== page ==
Making breakfast wasn’t so easy back in the day
Life in the winter in Truckee is pretty easy now. Getting breakfast is no big deal most mornings. It wasn’t the case in the 1870s. The Truckee Republican in January 1876 ran a story of a typical morning. That winter was not a particularly bad winter, so imagine what a really bad winter’s breakfast would take to get going.
The story goes as follows:
Mr. Brown is a true Truckee man, but his wife usually gets his breakfast ready. One morning she was sick and decided to stay in bed. He said he would make breakfast, and as he had cooked in the mines years ago, he thought it would be easy. He was a good hand at making pancakes and steak.
He dressed quickly, putting on two pair of denim pants, two wool cardigan shirts and a warm fur hat. He squeezed into his new fur lined, rubber soled work boots that were so cold it almost took his breath away. At least he had bought a new pair at Fred Wilbert’s boot shop this fall. Good thing he was working indoors at the Truckee Lumber Company factory this winter.
Looking at the inside thermometer, it was 15 degrees below zero. He found the kitchen floor covered with snow that had drifted in through the cracks in the walls. He swept it up and threw it outside. He would have washed himself, but the water pipes were frozen, as was the basin drain pipe.
He started a fire in the old cracked woodstove, but it wouldn’t draw smoke out. The house started to fill with smoke. He sighed, remembering that general store owner Fred Burckhalter had tried to sell him a new wood stove a month ago. The chimney was filled with powder snow, and it took a few minutes to clear that snow. It took three tries to get a fire going, but by then Mr. Brown had three toes, two fingers, and an ear frozen.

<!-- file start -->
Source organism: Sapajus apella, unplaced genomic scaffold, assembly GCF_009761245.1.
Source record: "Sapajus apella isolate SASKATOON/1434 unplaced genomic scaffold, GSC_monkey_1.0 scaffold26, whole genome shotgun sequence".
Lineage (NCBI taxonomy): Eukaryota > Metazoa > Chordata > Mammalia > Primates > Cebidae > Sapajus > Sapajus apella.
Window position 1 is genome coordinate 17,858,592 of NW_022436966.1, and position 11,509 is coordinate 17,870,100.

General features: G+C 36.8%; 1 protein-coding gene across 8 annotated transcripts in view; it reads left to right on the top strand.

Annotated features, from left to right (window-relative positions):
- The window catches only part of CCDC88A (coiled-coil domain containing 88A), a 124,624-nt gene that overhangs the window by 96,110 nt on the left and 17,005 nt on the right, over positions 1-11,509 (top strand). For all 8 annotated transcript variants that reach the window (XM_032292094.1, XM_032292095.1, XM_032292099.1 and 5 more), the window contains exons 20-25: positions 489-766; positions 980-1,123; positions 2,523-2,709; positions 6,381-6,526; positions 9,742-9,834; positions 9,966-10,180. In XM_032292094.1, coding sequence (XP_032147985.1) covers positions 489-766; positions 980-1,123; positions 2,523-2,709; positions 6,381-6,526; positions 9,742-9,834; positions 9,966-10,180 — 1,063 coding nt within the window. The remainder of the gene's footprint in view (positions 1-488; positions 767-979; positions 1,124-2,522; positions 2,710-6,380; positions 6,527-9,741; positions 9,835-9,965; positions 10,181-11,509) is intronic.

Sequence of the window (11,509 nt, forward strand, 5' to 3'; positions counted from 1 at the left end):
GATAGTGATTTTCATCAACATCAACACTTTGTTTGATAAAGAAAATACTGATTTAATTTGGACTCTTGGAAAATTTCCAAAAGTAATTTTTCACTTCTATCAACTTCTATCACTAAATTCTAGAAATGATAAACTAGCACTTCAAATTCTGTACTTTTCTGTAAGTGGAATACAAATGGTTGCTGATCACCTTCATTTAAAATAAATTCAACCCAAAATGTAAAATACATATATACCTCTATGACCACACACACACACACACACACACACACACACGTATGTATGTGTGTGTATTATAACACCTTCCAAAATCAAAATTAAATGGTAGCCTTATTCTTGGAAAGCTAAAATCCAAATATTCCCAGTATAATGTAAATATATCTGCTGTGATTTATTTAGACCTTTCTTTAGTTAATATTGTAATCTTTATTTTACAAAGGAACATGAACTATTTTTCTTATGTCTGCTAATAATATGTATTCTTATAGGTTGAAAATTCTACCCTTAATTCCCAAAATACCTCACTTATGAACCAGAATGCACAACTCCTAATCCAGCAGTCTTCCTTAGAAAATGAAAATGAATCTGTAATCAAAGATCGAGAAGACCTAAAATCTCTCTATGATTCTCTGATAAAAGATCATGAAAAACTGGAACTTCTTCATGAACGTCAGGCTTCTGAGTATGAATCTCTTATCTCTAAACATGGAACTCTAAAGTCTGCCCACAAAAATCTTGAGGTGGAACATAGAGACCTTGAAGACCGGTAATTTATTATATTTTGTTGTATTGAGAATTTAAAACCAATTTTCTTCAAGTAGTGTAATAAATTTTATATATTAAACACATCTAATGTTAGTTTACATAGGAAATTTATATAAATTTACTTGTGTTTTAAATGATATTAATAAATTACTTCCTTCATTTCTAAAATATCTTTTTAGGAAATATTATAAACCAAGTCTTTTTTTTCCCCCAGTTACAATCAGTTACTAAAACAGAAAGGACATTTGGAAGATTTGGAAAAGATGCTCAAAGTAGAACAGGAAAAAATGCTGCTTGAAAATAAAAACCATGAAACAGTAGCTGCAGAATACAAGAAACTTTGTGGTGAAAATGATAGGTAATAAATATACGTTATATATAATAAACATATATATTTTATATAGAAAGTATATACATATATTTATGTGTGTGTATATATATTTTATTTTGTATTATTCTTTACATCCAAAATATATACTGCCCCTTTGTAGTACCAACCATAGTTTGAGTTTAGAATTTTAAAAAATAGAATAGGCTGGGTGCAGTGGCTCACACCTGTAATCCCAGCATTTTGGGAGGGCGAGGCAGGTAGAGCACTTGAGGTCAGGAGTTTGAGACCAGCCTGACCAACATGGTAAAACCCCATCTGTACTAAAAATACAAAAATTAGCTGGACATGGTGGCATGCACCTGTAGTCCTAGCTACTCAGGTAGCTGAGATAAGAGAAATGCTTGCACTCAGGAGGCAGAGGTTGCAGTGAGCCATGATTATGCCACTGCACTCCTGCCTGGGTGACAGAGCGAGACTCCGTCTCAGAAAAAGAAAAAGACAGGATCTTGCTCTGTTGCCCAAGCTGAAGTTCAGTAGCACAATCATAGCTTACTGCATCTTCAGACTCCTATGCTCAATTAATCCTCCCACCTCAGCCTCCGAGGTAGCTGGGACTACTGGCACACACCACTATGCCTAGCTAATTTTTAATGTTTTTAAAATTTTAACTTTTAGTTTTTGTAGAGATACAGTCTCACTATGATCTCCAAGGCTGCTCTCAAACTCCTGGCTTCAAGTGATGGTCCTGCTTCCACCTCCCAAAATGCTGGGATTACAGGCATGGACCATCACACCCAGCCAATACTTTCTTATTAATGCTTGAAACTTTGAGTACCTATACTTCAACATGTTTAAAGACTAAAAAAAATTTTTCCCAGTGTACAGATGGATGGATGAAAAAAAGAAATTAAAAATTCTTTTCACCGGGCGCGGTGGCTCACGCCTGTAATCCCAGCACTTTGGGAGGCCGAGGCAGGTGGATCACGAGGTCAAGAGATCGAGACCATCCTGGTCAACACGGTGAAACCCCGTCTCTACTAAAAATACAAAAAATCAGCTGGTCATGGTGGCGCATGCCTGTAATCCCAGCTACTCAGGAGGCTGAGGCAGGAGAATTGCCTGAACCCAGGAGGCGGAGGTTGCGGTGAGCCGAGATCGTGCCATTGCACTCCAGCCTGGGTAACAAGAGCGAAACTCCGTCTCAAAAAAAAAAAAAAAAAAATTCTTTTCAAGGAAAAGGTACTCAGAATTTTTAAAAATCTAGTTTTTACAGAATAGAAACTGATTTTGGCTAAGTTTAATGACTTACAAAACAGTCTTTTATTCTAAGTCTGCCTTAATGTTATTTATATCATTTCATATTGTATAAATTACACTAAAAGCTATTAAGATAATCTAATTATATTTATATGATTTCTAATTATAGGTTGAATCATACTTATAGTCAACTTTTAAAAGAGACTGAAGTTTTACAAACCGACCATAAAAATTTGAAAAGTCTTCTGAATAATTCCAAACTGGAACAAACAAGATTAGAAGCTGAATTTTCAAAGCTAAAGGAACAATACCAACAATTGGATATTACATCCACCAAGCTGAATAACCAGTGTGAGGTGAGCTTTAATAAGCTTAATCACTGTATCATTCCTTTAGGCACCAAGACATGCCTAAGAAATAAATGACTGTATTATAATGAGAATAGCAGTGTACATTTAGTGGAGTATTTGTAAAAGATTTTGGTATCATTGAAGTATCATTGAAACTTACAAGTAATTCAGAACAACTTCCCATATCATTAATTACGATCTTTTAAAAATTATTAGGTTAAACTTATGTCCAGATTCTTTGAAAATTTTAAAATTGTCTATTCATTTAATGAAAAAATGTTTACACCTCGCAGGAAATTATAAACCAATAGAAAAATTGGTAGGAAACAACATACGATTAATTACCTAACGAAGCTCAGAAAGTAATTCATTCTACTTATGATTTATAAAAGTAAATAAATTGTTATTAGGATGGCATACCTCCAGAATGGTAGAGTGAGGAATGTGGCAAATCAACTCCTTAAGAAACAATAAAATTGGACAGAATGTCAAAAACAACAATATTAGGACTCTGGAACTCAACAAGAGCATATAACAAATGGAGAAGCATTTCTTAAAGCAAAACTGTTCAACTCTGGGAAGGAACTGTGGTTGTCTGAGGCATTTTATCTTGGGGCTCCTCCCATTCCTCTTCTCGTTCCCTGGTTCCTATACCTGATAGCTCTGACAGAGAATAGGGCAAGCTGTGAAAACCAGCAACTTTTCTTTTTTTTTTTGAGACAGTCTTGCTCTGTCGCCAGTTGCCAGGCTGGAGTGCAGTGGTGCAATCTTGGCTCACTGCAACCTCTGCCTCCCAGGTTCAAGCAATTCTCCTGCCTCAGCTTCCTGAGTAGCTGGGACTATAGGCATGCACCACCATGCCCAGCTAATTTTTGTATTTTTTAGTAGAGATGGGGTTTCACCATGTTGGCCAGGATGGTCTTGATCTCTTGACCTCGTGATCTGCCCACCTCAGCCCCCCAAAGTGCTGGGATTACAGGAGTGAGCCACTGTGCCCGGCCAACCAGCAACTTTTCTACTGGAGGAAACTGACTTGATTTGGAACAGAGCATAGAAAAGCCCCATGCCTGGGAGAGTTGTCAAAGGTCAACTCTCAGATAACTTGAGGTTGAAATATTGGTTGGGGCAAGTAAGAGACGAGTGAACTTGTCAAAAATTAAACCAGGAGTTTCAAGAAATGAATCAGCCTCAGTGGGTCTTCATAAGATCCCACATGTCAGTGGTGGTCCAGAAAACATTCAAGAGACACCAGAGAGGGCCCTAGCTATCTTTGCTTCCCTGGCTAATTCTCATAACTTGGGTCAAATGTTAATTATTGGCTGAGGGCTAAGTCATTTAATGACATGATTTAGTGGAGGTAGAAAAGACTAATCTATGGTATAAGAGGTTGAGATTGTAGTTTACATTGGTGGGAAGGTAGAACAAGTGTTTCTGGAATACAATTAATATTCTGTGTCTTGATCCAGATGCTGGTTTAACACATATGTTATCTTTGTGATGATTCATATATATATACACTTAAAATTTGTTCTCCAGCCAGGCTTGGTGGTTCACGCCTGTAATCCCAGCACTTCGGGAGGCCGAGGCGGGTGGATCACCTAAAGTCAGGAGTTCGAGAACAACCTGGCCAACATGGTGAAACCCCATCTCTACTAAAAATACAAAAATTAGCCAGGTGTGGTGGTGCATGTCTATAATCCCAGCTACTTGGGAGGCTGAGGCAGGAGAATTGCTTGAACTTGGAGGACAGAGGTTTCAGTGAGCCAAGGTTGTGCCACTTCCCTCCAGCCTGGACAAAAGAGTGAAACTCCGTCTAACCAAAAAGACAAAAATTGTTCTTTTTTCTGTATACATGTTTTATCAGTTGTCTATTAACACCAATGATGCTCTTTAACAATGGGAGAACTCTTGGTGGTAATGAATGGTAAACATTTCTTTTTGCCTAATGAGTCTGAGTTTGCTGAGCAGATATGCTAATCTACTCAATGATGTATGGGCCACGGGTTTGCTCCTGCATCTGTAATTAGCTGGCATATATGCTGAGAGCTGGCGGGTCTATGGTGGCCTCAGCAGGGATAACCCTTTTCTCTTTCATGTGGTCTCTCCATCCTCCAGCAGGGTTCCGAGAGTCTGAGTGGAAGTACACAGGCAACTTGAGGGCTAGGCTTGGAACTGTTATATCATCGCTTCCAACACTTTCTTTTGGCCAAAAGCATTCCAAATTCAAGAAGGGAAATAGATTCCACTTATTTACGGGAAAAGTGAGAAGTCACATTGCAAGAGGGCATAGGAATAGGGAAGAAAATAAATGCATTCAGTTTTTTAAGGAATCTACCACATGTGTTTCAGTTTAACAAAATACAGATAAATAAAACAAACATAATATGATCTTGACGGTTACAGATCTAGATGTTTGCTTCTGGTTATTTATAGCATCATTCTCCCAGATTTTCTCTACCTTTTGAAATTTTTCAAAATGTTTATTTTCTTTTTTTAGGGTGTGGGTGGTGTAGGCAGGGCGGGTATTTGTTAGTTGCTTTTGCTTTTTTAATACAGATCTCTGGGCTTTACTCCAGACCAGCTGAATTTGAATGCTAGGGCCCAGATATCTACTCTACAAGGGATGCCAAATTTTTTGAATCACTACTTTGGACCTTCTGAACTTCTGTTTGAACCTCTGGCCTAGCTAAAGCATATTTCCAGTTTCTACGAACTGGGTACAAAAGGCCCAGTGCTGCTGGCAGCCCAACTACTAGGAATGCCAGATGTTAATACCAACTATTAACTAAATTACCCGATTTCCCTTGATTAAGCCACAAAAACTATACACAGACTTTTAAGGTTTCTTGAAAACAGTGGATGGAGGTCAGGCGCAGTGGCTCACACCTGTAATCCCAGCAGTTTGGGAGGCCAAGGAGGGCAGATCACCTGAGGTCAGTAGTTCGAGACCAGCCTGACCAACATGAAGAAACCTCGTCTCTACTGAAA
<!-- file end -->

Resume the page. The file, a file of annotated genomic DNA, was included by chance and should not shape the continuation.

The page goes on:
He intended to have a good breakfast no matter what it took, but the potatoes were frozen solid. He slipped as he reached for the can containing the sourdough pancake batter his wife kept handy, and the can fell on the floor. It didn’t spill because it was as frozen as ice cream.
So he thought “no flapjacks either.” The day-old cream from Varney’s dairy up the road was frozen, so his coffee would be black and strong today. He would have to settle for eggs, steak and coffee. He wasn’t that hungry anymore.
He spread out the fire in the stove, and laid the steak from Joe Marzen’s Truckee Meat Market directly on the hot coals. The steak was about as pliable as a pine board, but he thought the fire would solve that problem.
In a minute, the steak was brown on one side so he flipped it over to cook the other side. He smiled at the thought of how easy it was to cook frozen beefsteaks. His wife had it easy, he thought. He put the steaming steak on a cold plate, and decided he needed eggs to go with the steak. The eggs had come from the store of his good friend Hamlet Davis.
With a hatchet, he cracked off a chunk of William Prosser’s sweet mountain butter and put it in the frying pan, watching it thaw and melt. He took an egg and carefully tapped it on the side of the frying pan. The shell seemed very hard and it didn’t crack. He hit it twice more, a lot harder each time, but no cracks. The egg was a frozen oval chunk of ice.
He lost all patience and threw it against the wall, but that chunk of ice rebounded and playfully skidded across the kitchen floor. He picked it and laid it on the coals where the steak had been. He watched it get brown, and then black where the coals touched it. He had a gleam of triumph in his eyes. He would show the egg he was no chicken.